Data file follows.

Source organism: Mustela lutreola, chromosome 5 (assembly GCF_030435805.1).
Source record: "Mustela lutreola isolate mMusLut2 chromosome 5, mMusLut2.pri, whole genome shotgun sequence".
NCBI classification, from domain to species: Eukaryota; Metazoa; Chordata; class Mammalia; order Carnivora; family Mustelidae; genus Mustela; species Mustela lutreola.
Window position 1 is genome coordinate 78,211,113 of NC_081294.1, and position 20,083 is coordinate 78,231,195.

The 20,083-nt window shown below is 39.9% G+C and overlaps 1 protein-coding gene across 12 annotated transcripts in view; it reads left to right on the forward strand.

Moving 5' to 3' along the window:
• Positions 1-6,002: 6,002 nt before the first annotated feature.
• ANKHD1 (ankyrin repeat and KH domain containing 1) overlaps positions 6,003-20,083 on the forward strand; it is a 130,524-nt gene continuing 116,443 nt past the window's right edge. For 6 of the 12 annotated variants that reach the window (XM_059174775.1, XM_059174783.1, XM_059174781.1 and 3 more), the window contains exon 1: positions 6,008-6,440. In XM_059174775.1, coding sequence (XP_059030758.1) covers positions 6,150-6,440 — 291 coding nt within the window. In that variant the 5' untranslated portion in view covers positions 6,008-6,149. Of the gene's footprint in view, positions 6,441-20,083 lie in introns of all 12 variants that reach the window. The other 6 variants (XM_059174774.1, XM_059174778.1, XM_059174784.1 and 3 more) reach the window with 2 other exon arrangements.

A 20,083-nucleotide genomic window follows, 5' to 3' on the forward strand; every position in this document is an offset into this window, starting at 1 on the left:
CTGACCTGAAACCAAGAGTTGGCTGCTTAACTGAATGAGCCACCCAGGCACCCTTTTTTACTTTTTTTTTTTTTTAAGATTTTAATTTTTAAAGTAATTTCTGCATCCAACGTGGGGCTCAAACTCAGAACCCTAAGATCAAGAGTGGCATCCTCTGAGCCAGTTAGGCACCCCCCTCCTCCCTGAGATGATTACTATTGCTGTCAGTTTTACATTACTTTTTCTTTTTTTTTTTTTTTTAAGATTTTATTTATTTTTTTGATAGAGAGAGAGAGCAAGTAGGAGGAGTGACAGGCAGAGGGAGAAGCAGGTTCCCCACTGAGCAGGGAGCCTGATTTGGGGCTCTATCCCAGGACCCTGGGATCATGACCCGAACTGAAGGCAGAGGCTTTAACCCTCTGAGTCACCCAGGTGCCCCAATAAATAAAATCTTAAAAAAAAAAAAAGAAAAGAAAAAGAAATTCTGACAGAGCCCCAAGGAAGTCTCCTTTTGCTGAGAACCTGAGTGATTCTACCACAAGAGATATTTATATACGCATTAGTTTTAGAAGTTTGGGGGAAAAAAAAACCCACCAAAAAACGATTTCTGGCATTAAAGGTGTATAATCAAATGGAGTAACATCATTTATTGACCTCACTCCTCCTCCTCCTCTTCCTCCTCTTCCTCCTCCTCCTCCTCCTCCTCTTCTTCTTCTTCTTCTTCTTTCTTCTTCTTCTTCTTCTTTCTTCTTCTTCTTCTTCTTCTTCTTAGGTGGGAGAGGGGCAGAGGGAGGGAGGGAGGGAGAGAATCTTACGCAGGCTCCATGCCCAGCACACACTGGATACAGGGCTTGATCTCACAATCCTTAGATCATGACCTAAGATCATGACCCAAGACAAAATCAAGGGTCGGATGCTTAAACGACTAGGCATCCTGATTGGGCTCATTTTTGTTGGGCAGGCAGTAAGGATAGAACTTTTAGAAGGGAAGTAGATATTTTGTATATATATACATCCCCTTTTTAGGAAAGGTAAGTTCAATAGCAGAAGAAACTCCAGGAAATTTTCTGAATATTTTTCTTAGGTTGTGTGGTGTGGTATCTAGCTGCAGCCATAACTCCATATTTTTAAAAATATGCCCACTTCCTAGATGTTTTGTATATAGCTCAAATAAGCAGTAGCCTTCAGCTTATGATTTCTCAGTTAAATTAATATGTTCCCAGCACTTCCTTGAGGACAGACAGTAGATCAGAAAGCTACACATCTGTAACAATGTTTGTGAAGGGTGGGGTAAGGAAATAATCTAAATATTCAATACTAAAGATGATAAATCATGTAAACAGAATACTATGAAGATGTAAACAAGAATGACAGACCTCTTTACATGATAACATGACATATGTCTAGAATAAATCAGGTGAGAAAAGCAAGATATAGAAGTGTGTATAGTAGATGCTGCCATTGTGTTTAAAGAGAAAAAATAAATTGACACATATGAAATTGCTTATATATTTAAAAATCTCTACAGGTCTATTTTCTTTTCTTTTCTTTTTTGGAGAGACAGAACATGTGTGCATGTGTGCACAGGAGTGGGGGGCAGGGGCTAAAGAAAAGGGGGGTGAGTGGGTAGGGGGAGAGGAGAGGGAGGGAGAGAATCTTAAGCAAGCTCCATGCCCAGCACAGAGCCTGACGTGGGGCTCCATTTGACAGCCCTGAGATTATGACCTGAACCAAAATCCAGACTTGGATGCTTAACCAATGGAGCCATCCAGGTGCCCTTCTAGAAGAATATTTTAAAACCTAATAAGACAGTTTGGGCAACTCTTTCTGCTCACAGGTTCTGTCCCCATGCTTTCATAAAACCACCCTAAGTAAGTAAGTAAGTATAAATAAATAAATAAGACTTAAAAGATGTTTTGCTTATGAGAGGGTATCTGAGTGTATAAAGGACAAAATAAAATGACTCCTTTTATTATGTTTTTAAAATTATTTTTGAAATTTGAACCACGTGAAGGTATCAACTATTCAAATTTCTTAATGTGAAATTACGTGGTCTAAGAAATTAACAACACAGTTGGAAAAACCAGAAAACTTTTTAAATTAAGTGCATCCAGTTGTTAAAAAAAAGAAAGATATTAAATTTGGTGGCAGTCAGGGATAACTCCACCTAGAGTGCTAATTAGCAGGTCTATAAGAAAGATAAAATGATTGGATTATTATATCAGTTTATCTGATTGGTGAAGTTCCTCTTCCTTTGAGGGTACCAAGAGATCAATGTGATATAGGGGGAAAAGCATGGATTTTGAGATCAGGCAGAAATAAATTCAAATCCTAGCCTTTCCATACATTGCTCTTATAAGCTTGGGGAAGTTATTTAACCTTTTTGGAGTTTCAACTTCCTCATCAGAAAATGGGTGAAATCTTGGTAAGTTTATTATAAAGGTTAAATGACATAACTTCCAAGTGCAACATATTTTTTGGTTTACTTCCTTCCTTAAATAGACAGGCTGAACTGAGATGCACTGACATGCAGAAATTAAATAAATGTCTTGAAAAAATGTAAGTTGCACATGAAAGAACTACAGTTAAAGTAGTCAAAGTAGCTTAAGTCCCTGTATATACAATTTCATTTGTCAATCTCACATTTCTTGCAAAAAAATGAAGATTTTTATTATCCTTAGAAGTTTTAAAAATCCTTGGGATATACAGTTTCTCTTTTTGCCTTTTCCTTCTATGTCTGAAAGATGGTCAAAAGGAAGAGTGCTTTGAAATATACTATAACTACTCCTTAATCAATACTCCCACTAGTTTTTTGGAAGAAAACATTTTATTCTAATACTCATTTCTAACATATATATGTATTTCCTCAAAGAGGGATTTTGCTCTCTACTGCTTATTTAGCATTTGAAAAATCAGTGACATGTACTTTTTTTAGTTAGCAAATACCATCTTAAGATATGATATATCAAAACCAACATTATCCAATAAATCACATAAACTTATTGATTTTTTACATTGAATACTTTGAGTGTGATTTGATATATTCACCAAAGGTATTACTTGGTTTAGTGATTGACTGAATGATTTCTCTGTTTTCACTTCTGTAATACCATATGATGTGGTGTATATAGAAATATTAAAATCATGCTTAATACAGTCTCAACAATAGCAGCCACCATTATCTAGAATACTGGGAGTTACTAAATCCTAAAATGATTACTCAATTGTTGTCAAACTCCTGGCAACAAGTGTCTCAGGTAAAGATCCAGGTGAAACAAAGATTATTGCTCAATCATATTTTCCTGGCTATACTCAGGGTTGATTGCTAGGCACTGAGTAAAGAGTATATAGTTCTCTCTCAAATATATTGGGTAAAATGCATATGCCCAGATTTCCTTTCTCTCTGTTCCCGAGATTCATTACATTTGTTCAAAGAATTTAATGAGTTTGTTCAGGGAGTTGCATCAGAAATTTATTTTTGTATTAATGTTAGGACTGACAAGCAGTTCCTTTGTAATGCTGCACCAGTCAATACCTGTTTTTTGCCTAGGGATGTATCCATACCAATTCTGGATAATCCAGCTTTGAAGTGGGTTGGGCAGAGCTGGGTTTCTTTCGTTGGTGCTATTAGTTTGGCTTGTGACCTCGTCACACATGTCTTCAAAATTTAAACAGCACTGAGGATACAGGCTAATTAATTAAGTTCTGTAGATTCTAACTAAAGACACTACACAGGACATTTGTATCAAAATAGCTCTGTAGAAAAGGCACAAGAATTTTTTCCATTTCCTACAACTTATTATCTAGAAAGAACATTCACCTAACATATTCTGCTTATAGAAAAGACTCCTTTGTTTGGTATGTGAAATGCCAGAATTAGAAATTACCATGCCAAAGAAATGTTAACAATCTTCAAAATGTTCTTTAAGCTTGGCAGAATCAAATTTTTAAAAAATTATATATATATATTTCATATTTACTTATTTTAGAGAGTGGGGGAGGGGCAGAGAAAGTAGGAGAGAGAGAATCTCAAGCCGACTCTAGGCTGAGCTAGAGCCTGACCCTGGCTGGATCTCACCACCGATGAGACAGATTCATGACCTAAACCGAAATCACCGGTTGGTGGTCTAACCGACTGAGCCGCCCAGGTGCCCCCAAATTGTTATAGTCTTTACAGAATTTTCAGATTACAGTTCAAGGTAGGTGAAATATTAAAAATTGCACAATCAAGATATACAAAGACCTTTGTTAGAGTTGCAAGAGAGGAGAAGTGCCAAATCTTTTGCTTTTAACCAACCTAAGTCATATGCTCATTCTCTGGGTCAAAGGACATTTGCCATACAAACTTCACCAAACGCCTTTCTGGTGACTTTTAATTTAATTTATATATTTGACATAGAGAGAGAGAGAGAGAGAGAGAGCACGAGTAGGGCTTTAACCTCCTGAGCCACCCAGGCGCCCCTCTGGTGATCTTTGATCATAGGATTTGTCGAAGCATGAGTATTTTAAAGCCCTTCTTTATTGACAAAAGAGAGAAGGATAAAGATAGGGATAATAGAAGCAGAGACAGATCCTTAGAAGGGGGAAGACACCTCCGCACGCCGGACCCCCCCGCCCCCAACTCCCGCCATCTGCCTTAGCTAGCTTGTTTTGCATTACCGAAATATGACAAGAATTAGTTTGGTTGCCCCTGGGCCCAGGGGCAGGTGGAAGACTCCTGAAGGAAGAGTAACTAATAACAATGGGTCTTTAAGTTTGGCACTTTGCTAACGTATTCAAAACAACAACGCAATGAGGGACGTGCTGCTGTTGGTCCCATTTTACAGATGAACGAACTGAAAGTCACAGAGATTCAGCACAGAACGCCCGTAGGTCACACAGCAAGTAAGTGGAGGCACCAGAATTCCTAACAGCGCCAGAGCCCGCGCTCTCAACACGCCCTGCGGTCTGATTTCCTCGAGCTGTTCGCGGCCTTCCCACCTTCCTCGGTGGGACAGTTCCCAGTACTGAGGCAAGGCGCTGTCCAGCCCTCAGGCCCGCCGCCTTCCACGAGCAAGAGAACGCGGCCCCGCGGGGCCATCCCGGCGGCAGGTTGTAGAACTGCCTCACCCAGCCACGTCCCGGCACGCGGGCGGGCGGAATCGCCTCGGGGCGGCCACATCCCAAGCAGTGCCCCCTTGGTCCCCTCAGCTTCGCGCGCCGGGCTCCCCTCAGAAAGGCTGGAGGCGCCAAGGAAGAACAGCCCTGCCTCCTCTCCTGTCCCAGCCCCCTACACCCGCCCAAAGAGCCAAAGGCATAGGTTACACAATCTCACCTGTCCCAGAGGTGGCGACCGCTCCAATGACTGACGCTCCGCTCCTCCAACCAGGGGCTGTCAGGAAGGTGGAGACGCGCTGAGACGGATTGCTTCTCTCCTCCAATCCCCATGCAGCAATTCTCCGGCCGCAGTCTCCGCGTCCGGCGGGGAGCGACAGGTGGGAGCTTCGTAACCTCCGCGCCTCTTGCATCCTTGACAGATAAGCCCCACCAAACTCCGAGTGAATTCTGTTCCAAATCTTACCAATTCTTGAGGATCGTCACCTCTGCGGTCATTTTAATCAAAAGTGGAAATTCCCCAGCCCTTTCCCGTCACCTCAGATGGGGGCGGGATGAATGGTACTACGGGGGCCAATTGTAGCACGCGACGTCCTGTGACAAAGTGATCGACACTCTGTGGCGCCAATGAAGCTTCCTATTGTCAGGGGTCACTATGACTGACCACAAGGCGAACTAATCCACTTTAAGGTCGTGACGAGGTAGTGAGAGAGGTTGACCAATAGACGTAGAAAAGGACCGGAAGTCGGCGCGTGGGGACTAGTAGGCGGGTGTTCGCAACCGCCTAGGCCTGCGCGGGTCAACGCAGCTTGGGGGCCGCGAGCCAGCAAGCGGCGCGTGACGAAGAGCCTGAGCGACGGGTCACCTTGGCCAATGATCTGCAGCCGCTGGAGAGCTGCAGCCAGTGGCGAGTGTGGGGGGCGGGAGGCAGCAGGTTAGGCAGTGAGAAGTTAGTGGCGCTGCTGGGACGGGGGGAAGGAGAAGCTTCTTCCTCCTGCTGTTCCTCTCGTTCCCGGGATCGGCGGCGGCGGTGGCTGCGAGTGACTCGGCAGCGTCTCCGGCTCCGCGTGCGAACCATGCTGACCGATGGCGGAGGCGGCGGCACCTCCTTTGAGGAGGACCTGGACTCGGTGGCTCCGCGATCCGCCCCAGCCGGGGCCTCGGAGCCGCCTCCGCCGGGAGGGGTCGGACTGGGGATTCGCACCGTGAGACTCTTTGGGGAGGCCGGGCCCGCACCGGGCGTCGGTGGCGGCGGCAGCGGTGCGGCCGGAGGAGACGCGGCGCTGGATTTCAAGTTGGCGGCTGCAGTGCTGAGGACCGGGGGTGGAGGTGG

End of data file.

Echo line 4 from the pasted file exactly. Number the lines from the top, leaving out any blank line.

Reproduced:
Window position 1 is genome coordinate 78,211,113 of NC_081294.1, and position 20,083 is coordinate 78,231,195.